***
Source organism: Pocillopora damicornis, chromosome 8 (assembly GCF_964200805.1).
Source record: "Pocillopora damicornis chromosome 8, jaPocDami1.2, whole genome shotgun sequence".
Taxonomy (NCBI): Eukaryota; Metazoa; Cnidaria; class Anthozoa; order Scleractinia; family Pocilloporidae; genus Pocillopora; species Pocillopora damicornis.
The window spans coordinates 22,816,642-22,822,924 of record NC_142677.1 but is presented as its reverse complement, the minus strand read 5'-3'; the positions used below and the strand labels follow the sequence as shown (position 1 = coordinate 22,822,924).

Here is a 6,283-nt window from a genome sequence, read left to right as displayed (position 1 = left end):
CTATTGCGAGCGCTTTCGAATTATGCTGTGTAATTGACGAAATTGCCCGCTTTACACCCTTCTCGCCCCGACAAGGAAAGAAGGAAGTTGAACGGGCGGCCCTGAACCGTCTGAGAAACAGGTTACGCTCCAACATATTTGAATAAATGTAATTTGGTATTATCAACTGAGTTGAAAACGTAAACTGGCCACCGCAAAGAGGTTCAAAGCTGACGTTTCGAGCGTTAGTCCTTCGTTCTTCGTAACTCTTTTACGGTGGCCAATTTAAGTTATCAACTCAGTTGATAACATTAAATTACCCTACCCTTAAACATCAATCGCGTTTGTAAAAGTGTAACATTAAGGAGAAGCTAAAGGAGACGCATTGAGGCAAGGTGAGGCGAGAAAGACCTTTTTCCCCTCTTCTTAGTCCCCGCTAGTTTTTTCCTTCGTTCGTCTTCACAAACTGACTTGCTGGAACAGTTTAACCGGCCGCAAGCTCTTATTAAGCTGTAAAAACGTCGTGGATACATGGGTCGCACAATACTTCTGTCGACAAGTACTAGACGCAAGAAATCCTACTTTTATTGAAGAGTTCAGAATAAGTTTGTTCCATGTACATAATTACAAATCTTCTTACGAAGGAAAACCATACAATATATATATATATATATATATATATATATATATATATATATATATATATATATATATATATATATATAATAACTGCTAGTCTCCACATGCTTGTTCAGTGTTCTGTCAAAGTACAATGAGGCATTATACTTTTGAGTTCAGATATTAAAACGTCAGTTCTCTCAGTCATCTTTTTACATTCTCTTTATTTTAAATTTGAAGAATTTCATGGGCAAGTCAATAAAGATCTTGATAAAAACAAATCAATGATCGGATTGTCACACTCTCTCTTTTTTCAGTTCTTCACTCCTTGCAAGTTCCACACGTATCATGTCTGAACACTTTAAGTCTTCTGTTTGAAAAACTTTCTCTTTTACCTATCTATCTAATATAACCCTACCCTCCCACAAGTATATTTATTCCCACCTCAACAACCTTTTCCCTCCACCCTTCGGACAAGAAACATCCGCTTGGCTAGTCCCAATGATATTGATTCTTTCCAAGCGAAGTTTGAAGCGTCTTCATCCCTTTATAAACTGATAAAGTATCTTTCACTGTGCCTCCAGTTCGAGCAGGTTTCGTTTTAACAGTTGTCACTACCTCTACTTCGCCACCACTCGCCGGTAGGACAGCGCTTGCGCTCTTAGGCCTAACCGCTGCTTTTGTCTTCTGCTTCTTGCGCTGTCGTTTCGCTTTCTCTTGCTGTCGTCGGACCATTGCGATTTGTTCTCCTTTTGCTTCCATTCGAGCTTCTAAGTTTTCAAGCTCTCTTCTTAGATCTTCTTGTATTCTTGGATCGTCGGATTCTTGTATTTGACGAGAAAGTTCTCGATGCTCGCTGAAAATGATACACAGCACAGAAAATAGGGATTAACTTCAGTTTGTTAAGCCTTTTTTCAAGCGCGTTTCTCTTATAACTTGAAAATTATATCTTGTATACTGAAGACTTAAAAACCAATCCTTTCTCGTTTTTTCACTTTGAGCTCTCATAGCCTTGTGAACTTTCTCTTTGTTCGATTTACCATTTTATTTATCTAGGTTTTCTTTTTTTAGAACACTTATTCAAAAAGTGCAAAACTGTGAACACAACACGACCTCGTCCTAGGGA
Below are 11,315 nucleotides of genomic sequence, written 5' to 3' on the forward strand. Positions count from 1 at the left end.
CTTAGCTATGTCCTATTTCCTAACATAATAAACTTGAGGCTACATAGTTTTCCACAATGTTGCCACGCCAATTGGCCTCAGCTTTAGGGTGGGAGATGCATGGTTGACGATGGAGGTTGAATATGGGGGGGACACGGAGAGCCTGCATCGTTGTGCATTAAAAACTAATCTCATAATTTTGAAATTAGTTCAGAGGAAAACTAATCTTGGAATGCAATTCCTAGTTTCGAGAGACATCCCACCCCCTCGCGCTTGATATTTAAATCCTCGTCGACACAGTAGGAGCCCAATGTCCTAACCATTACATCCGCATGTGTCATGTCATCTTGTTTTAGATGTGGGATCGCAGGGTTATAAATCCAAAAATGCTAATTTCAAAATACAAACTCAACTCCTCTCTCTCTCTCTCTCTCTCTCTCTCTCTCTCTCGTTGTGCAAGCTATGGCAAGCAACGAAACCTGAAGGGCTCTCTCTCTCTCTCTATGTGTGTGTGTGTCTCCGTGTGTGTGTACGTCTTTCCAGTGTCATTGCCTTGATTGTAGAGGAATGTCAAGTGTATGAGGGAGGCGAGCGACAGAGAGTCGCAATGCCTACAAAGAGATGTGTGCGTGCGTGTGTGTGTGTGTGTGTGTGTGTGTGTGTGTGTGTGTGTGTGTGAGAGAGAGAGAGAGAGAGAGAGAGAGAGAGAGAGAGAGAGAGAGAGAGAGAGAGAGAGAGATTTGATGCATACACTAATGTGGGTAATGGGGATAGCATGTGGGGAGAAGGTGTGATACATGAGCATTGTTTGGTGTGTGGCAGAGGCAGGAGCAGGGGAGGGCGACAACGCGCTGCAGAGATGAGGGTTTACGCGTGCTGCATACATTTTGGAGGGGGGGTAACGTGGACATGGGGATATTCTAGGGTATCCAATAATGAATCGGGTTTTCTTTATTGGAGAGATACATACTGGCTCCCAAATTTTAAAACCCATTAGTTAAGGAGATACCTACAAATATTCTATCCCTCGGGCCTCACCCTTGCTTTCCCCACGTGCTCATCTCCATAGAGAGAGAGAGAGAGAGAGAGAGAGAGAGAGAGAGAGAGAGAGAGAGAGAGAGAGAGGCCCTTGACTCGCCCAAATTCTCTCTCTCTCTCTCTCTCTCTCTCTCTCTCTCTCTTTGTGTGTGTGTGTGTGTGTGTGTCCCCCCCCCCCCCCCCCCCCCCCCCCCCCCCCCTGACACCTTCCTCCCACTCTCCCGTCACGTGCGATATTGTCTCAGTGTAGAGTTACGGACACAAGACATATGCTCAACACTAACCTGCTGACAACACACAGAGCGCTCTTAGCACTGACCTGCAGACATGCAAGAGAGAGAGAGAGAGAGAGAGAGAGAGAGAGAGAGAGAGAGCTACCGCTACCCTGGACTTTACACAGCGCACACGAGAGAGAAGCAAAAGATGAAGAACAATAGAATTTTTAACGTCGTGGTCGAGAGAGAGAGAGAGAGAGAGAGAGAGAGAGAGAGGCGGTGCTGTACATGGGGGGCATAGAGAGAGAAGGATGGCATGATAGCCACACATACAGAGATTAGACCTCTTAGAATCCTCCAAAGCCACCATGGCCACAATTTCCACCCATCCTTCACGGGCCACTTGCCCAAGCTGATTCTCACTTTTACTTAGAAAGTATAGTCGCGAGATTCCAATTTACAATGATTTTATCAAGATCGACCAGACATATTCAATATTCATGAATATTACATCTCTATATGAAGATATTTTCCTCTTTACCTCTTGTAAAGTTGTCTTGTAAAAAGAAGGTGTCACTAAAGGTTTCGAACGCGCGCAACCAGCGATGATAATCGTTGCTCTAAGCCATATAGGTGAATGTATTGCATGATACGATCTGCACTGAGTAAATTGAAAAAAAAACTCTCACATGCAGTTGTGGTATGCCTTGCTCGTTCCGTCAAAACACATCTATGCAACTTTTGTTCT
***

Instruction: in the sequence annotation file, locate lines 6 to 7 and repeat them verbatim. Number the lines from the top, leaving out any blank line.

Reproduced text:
CTATTGCGAGCGCTTTCGAATTATGCTGTGTAATTGACGAAATTGCCCGCTTTACACCCTTCTCGCCCCGACAAGGAAAGAAGGAAGTTGAACGGGCGGCCCTGAACCGTCTGAGAAACAGGTTACGCTCCAACATATTTGAATAAATGTAATTTGGTATTATCAACTGAGTTGAAAACGTAAACTGGCCACCGCAAAGAGGTTCAAAGCTGACGTTTCGAGCGTTAGTCCTTCGTTCTTCGTAACTCTTTTACGGTGGCCAATTTAAGTTATCAACTCAGTTGATAACATTAAATTACCCTACCCTTAAACATCAATCGCGTTTGTAAAAGTGTAACATTAAGGAGAAGCTAAAGGAGACGCATTGAGGCAAGGTGAGGCGAGAAAGACCTTTTTCCCCTCTTCTTAGTCCCCGCTAGTTTTTTCCTTCGTTCGTCTTCACAAACTGACTTGCTGGAACAGTTTAACCGGCCGCAAGCTCTTATTAAGCTGTAAAAACGTCGTGGATACATGGGTCGCACAATACTTCTGTCGACAAGTACTAGACGCAAGAAATCCTACTTTTATTGAAGAGTTCAGAATAAGTTTGTTCCATGTACATAATTACAAATCTTCTTACGAAGGAAAACCATACAATATATATATATATATATATATATATATATATATATATATATATATATATATATATATATATATATATAATAACTGCTAGTCTCCACATGCTTGTTCAGTGTTCTGTCAAAGTACAATGAGGCATTATACTTTTGAGTTCAGATATTAAAACGTCAGTTCTCTCAGTCATCTTTTTACATTCTCTTTATTTTAAATTTGAAGAATTTCATGGGCAAGTCAATAAAGATCTTGATAAAAACAAATCAATGATCGGATTGTCACACTCTCTCTTTTTTCAGTTCTTCACTCCTTGCAAGTTCCACACGTATCATGTCTGAACACTTTAAGTCTTCTGTTTGAAAAACTTTCTCTTTTACCTATCTATCTAATATAACCCTACCCTCCCACAAGTATATTTATTCCCACCTCAACAACCTTTTCCCTCCACCCTTCGGACAAGAAACATCCGCTTGGCTAGTCCCAATGATATTGATTCTTTCCAAGCGAAGTTTGAAGCGTCTTCATCCCTTTATAAACTGATAAAGTATCTTTCACTGTGCCTCCAGTTCGAGCAGGTTTCGTTTTAACAGTTGTCACTACCTCTACTTCGCCACCACTCGCCGGTAGGACAGCGCTTGCGCTCTTAGGCCTAACCGCTGCTTTTGTCTTCTGCTTCTTGCGCTGTCGTTTCGCTTTCTCTTGCTGTCGTCGGACCATTGCGATTTGTTCTCCTTTTGCTTCCATTCGAGCTTCTAAGTTTTCAAGCTCTCTTCTTAGATCTTCTTGTATTCTTGGATCGTCGGATTCTTGTATTTGACGAGAAAGTTCTCGATGCTCGCTGAAAATGATACACAGCACAGAAAATAGGGATTAACTTCAGTTTGTTAAGCCTTTTTTCAAGCGCGTTTCTCTTATAACTTGAAAATTATATCTTGTATACTGAAGACTTAAAAACCAATCCTTTCTCGTTTTTTCACTTTGAGCTCTCATAGCCTTGTGAACTTTCTCTTTGTTCGATTTACCATTTTATTTATCTAGGTTTTCTTTTTTTAGAACACTTATTCAAAAAGTGCAAAACTGTGAACACAACACGACCTCGTCCTAGGGA
Below are 11,315 nucleotides of genomic sequence, written 5' to 3' on the forward strand. Positions count from 1 at the left end.